Carder is the real deal, but he may not be fully healthy. He the season finale against Akron. Against the Zips he didn't play because of a stinger in his throwing arm that caused numbness, but his backup, Tyler VanTubbergen, was 19 of 21 for 252 yards and six touchdowns. If Carder is fully healthy he will start.

Now that his stats from the game against Michigan count again I can tell you that he 3,434 yards passing on 299 of 445 attempts with 28 touchdowns and 10 interceptions in 11 games. In this, his second years as a starter, he has thrown for over 500 yards once and over 400 three more times. This is a kid that could be a genuine NFL prospect after his senior season next year. He can even run a bit with 253 yards and four touchdowns on the ground. He had 95 yards rushing against Bowling Green. He's not exactly Denard Robinson, but he is not stone-footed, either. At the very least he is nimble enough to escape pressure.

Running Backs:

Tevin Drake is the leading rusher, but this is a team that most definitely relies on its passing game. Blake has only 57- yards and four touchdowns, while Brian Fields and Carder are the only other rushers with over 100 yards. As a team they have over 1,500 yards on the ground and 16 touchdowns, but almost 70% of their total yards are through the air. This is most definitely a pass first team.

Wide Receivers:

One of the most frustrating things I saw this year was Marvin McNutt going virtually uncovered for the Iowa game. He was one of the best receivers in the conference, but he was ridiculously open all day even though Iowa's passing game was heavily skewed in his direction. We have a similar situation here with Jordan White. He is the best statistical receiver in all of FBS. No one has more yards than his 1,646. He has more receptions (127) than anyone in the country and is the only receiver averaging over 10 catches per game. He also has 16 touchdowns. I cannot stress this enough or make it any more simple: They will be throwing to White and if we can prevent that from happening, we will win. Unfortunately, we have failed miserably at adjusting to excellent receivers like McNutt and Micheal Floyd already this year.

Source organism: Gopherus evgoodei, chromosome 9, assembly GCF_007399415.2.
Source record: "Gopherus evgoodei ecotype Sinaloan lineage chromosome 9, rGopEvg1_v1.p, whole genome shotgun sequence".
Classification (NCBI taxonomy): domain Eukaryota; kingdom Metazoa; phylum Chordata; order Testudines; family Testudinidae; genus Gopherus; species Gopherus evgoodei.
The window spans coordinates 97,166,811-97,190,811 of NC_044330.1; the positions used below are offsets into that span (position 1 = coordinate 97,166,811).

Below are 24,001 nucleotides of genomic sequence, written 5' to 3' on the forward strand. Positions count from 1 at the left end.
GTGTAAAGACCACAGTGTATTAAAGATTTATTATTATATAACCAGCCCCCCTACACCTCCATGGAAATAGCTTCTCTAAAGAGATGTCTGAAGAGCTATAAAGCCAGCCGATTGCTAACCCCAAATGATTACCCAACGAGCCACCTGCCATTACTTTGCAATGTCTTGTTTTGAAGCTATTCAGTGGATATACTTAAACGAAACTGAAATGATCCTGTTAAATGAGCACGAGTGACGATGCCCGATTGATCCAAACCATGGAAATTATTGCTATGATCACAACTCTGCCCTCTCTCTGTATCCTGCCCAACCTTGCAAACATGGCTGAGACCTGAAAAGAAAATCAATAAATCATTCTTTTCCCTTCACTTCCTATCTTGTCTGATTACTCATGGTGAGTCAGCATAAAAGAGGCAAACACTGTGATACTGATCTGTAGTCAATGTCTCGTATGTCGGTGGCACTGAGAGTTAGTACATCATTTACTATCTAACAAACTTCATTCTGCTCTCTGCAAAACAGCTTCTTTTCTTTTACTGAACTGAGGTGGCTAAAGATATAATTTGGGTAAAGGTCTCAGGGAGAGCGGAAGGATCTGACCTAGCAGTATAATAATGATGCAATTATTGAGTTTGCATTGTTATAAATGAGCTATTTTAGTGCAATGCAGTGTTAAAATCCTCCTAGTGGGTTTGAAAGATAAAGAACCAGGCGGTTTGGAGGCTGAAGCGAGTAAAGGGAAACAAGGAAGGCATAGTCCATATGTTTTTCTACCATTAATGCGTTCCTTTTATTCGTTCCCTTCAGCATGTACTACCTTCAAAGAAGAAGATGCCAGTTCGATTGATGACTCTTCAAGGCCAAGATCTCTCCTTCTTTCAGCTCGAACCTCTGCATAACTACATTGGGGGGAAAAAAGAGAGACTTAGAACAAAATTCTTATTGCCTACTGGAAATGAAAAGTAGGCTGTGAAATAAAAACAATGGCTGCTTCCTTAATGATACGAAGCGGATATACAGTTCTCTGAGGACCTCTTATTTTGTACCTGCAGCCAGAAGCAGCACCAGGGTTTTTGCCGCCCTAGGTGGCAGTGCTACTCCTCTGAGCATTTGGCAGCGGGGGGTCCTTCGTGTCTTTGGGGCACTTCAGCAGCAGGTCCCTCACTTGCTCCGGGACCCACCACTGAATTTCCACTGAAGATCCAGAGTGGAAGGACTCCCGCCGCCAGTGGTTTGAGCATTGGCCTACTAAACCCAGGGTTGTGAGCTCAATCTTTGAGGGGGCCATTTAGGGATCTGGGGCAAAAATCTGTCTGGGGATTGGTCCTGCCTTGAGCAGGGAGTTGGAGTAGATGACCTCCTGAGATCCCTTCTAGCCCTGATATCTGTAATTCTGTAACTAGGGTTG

Chleb Ravenell is a good enough receiver that the option of doubling White may not be there. His numbers (59-769-8) are good enough to be a number 1 on most teams. Robert Arnheim (59-662-4) is also a very capable third option. You're looking at guys here that have nearly 3,000 yards and 28 touchdowns combined. Yes, it was mostly against MAC competition, but the numbers are compressed even more when you consider that there were no passing touchdowns against Michigan. The same is true for a 14-10 loss to Eastern Michigan.

Offensive Line: